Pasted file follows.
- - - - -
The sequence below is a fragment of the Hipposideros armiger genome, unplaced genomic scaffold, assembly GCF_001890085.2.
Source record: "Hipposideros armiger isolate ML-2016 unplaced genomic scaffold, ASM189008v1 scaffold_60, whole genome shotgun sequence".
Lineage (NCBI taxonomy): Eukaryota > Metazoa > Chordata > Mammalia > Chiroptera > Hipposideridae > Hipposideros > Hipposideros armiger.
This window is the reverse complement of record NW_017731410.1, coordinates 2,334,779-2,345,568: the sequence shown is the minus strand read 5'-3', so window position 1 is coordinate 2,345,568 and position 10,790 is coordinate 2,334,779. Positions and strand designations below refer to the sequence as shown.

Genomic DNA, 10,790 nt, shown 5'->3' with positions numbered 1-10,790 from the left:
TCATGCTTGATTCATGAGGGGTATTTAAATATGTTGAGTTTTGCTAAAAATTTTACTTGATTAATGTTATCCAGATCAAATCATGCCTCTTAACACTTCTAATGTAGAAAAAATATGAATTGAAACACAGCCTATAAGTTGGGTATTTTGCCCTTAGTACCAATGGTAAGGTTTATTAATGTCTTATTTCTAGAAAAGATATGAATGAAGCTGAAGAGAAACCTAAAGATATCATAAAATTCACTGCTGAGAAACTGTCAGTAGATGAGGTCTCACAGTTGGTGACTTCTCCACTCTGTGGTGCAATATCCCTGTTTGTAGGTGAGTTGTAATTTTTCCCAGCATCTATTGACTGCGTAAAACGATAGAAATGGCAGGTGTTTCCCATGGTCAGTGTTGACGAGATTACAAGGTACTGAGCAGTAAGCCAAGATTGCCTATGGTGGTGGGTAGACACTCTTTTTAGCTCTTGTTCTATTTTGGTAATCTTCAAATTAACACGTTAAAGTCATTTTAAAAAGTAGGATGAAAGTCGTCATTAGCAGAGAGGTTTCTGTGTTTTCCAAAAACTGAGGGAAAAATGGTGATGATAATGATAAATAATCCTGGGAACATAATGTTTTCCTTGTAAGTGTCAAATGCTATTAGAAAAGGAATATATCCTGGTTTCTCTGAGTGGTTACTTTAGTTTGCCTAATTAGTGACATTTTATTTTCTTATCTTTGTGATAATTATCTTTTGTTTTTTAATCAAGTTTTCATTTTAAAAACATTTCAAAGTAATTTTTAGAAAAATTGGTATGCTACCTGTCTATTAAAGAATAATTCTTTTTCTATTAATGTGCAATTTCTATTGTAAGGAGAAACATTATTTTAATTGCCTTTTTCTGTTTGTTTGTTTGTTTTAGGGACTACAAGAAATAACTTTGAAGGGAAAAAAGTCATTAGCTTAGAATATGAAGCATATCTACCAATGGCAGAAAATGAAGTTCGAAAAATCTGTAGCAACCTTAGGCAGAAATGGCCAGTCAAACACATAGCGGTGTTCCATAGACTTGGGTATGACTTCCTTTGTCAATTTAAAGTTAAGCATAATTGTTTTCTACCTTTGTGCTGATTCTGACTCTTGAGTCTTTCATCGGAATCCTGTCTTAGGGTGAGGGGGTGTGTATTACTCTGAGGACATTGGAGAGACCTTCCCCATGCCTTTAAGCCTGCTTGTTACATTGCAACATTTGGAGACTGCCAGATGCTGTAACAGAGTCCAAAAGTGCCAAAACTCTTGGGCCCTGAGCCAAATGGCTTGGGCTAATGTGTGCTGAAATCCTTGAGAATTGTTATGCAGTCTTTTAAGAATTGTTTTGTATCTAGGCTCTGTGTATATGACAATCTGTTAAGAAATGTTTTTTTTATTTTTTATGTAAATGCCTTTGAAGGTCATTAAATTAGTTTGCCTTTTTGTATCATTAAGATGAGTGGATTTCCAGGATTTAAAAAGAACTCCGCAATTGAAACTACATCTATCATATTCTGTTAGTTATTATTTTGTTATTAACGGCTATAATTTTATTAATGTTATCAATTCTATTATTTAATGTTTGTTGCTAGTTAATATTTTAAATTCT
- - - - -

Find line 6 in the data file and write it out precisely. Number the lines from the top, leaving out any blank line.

TCATGCTTGATTCATGAGGGGTATTTAAATATGTTGAGTTTTGCTAAAAATTTTACTTGATTAATGTTATCCAGATCAAATCATGCCTCTTAACACTTCTAATGTAGAAAAAATATGAATTGAAACACAGCCTATAAGTTGGGTATTTTGCCCTTAGTACCAATGGTAAGGTTTATTAATGTCTTATTTCTAGAAAAGATATGAATGAAGCTGAAGAGAAACCTAAAGATATCATAAAATTCACTGCTGAGAAACTGTCAGTAGATGAGGTCTCACAGTTGGTGACTTCTCCACTCTGTGGTGCAATATCCCTGTTTGTAGGTGAGTTGTAATTTTTCCCAGCATCTATTGACTGCGTAAAACGATAGAAATGGCAGGTGTTTCCCATGGTCAGTGTTGACGAGATTACAAGGTACTGAGCAGTAAGCCAAGATTGCCTATGGTGGTGGGTAGACACTCTTTTTAGCTCTTGTTCTATTTTGGTAATCTTCAAATTAACACGTTAAAGTCATTTTAAAAAGTAGGATGAAAGTCGTCATTAGCAGAGAGGTTTCTGTGTTTTCCAAAAACTGAGGGAAAAATGGTGATGATAATGATAAATAATCCTGGGAACATAATGTTTTCCTTGTAAGTGTCAAATGCTATTAGAAAAGGAATATATCCTGGTTTCTCTGAGTGGTTACTTTAGTTTGCCTAATTAGTGACATTTTATTTTCTTATCTTTGTGATAATTATCTTTTGTTTTTTAATCAAGTTTTCATTTTAAAAACATTTCAAAGTAATTTTTAGAAAAATTGGTATGCTACCTGTCTATTAAAGAATAATTCTTTTTCTATTAATGTGCAATTTCTATTGTAAGGAGAAACATTATTTTAATTGCCTTTTTCTGTTTGTTTGTTTGTTTTAGGGACTACAAGAAATAACTTTGAAGGGAAAAAAGTCATTAGCTTAGAATATGAAGCATATCTACCAATGGCAGAAAATGAAGTTCGAAAAATCTGTAGCAACCTTAGGCAGAAATGGCCAGTCAAACACATAGCGGTGTTCCATAGACTTGGGTATGACTTCCTTTGTCAATTTAAAGTTAAGCATAATTGTTTTCTACCTTTGTGCTGATTCTGACTCTTGAGTCTTTCATCGGAATCCTGTCTTAGGGTGAGGGGGTGTGTATTACTCTGAGGACATTGGAGAGACCTTCCCCATGCCTTTAAGCCTGCTTGTTACATTGCAACATTTGGAGACTGCCAGATGCTGTAACAGAGTCCAAAAGTGCCAAAACTCTTGGGCCCTGAGCCAAATGGCTTGGGCTAATGTGTGCTGAAATCCTTGAGAATTGTTATGCAGTCTTTTAAGAATTGTTTTGTATCTAGGCTCTGTGTATATGACAATCTGTTAAGAAATGTTTTTTTTATTTTTTATGTAAATGCCTTTGAAGGTCATTAAATTAGTTTGCCTTTTTGTATCATTAAGATGAGTGGATTTCCAGGATTTAAAAAGAACTCCGCAATTGAAACTACATCTATCATATTCTGTTAGTTATTATTTTGTTATTAACGGCTATAATTTTATTAATGTTATCAATTCTATTATTTAATGTTTGTTGCTAGTTAATATTTTAAATTCT